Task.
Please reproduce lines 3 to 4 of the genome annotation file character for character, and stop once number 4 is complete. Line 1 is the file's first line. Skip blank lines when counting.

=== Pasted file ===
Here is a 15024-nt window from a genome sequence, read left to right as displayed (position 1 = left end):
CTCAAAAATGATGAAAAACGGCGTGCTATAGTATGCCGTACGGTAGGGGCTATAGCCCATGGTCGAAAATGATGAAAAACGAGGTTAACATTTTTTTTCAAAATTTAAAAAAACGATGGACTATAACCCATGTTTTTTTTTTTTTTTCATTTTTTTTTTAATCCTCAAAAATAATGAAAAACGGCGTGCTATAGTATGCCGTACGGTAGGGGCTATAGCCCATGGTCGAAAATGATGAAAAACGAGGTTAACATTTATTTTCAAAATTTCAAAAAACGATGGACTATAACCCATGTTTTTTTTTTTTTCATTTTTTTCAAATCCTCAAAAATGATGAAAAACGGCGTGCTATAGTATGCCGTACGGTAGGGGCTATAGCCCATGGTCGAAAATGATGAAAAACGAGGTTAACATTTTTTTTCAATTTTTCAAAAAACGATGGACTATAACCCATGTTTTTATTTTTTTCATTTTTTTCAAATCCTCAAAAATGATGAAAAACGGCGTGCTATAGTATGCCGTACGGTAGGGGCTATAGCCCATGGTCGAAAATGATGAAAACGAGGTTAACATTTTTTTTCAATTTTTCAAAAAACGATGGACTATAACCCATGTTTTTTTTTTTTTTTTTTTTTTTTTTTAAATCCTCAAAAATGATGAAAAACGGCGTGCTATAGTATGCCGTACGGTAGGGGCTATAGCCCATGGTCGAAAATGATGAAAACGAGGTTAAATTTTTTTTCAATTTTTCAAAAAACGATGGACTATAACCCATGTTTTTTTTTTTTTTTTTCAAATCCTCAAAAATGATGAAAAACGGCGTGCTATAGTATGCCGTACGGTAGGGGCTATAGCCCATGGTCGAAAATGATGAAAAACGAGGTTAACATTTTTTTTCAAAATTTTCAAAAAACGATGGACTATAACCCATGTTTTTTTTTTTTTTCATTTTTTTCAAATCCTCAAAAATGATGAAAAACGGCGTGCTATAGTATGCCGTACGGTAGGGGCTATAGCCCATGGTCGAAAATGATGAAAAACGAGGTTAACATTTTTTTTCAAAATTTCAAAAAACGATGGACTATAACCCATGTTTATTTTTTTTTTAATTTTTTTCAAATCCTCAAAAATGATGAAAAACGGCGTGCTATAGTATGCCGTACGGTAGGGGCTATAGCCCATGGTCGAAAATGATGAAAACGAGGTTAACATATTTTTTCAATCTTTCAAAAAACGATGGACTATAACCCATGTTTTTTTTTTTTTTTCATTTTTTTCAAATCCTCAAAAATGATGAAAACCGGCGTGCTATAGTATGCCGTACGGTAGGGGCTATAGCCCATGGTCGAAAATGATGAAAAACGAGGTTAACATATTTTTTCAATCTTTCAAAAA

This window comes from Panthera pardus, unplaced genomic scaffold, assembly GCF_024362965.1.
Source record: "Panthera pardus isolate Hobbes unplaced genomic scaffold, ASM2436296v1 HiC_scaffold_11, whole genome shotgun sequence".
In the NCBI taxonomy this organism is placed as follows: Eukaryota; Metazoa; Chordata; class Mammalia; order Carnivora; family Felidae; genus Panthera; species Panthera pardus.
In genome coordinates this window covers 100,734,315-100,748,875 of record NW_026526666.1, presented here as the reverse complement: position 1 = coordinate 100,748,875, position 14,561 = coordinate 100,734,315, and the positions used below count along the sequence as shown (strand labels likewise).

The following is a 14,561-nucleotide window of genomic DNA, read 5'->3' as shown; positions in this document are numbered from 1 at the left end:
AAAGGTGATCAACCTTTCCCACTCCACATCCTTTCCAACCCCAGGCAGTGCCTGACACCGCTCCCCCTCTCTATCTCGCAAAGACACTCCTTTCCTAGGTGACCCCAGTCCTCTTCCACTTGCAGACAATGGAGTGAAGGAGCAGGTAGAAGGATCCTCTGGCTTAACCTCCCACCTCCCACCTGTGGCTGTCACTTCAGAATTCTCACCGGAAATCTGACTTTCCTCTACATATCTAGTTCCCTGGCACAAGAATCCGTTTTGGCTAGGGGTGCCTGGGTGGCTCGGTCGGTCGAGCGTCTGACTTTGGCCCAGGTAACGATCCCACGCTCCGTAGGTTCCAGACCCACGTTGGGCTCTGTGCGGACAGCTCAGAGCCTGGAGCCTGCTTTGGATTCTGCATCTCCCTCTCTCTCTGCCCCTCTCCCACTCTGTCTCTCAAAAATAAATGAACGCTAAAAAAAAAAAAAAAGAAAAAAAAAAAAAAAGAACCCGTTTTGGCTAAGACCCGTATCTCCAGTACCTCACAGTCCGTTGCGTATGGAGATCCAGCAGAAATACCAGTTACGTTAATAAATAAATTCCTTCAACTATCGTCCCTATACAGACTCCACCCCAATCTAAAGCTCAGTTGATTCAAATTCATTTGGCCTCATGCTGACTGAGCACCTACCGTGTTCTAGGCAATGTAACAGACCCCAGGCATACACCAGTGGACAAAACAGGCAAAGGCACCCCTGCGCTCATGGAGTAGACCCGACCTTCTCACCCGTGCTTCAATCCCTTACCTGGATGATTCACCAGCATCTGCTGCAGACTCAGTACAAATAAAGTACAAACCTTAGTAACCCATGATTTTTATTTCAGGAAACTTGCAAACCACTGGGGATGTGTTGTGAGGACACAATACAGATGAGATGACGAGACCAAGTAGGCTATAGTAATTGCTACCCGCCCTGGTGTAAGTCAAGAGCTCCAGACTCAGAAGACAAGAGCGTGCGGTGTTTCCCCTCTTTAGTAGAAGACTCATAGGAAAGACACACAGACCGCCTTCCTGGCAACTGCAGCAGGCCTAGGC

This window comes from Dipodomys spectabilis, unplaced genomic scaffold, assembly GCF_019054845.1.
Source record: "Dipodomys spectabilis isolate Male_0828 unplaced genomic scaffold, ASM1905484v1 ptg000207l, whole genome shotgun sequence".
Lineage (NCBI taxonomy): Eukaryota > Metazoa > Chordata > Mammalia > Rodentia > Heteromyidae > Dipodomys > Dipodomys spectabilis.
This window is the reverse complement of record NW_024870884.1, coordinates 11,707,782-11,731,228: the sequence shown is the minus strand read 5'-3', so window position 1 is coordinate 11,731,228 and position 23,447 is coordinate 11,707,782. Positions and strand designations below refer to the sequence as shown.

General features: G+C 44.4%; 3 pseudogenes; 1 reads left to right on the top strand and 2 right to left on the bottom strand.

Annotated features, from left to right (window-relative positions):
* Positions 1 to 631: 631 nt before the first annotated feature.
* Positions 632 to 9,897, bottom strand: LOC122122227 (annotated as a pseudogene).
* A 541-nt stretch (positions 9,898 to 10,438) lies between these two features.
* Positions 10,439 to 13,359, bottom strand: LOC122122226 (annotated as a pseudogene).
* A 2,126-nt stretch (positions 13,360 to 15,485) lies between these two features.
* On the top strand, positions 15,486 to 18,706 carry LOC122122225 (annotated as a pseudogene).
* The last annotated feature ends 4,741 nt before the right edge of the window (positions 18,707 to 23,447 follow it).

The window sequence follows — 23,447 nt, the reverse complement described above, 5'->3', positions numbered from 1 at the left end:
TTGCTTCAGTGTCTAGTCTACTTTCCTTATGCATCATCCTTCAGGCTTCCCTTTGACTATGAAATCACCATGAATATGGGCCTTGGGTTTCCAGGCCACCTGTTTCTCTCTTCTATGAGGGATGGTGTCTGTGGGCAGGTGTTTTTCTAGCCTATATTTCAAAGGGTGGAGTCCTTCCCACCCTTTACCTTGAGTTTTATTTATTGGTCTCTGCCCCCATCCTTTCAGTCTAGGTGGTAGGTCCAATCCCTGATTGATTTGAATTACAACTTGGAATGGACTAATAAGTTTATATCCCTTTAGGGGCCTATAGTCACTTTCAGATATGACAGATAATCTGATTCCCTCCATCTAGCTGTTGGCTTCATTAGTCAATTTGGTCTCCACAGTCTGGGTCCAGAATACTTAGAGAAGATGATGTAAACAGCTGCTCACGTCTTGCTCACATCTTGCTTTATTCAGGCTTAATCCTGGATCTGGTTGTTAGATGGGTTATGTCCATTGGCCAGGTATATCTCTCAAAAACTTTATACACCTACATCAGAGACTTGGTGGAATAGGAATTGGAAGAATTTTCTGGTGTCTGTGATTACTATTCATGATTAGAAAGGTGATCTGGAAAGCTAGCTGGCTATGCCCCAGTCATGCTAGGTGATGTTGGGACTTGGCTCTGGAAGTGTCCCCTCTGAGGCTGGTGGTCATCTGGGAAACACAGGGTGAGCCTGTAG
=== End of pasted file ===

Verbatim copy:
This window comes from Panthera pardus, unplaced genomic scaffold, assembly GCF_024362965.1.
Source record: "Panthera pardus isolate Hobbes unplaced genomic scaffold, ASM2436296v1 HiC_scaffold_11, whole genome shotgun sequence".